Engenie: Surge protectors

The rapid rise of electric vehicles is only possible with the growth of rapid charging points across the UK. It’s companies like Engenie that are keeping this crucial new transport solution on the road. 

Are you ready for 2040? The age of the internal combustion engine (ICE) ends in just 21 years, when the government’s 2017 decision to ban sales of new petrol and diesel cars comes into force. Happily the number of electric vehicles (EVs) in the UK is already growing rapidly – from around 3,500 new registrations in 2013 to nearly 60,000 in 2018. There are more than 210,000 EVs now on UK roads.
 
60,000
amount of registered electric vehicles in UK, 2018
Growing consumer and commercial appetite for EVs is only half the story, however. Even with the range of new pure plug-in EVs improving, a step change in the availability of electrical connections needed to refuel them is essential to making EVs truly viable alternatives to fossil fuel-burning cars. Accomplishing this will require building not only a network of charging stations to rival fossil-fuel forecourts, but also home charging units, installations in public car parks, office garages and on the street. 
 
According to a report from Emu Analytics, the UK Government has allocated £440 million to delivering charging infrastructure and related R&D. But its analysis suggests the UK needs an additional total of 83,500 charging points by the end of next year – up from around 16,500 in 2018 – to meet demand as EV sales ramp up.
 
“It’s about getting charging electric vehicles into people’s everyday life,”

Engenie: out of the bottle

Even back in 2013, Jeremy Littman recognised that an EV future would require precisely this type of infrastructure investment. And that’s why he founded Engenie, which specialises in developing, installing and running rapid charging stations.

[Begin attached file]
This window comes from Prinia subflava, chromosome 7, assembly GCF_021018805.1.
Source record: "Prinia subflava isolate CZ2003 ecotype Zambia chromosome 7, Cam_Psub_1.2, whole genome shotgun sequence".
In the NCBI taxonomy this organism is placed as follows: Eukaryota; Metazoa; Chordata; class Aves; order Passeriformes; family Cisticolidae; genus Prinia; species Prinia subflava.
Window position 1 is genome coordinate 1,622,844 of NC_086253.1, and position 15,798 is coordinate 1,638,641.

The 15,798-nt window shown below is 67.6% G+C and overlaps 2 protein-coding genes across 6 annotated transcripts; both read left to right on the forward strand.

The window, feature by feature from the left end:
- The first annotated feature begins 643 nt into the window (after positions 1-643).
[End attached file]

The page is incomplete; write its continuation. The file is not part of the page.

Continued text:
Engenie rolled out its first stations in 2016 and now operates a growing number of managed EV top-up and destination facilities around the UK. Drivers don’t need membership or pay connection fees to use their chargers. They operate via normal contactless payments. They provide electricity sourced from suppliers who generate power entirely from renewable sources, such as wind and solar, too. 
 
“It’s about getting charging electric vehicles into people’s everyday life,” Engenie CEO Ian Johnston told the BBC. “Many people will charge a vehicle at home or work where it’s parked for a while – they can leave it plugged in for four to eight hours at a time on a slow charge. But rapid charging devices can give you around 80 miles with just a half hour charge.”
 
That’s why Engenie’s expansion strategy has centred on commercial landlords, local authorities and property developers. “If you think about a charge taking 15 to 35 minutes, where would you want to spend that time? Not at a service station,” said Johnston. “So it’s about the infrastructure at the locations where you’re charging, too.” 
 
Engenie is also looking into add-on services such as local offers or wifi and streaming, to make the recharge time pleasant and productive wherever the charger is located.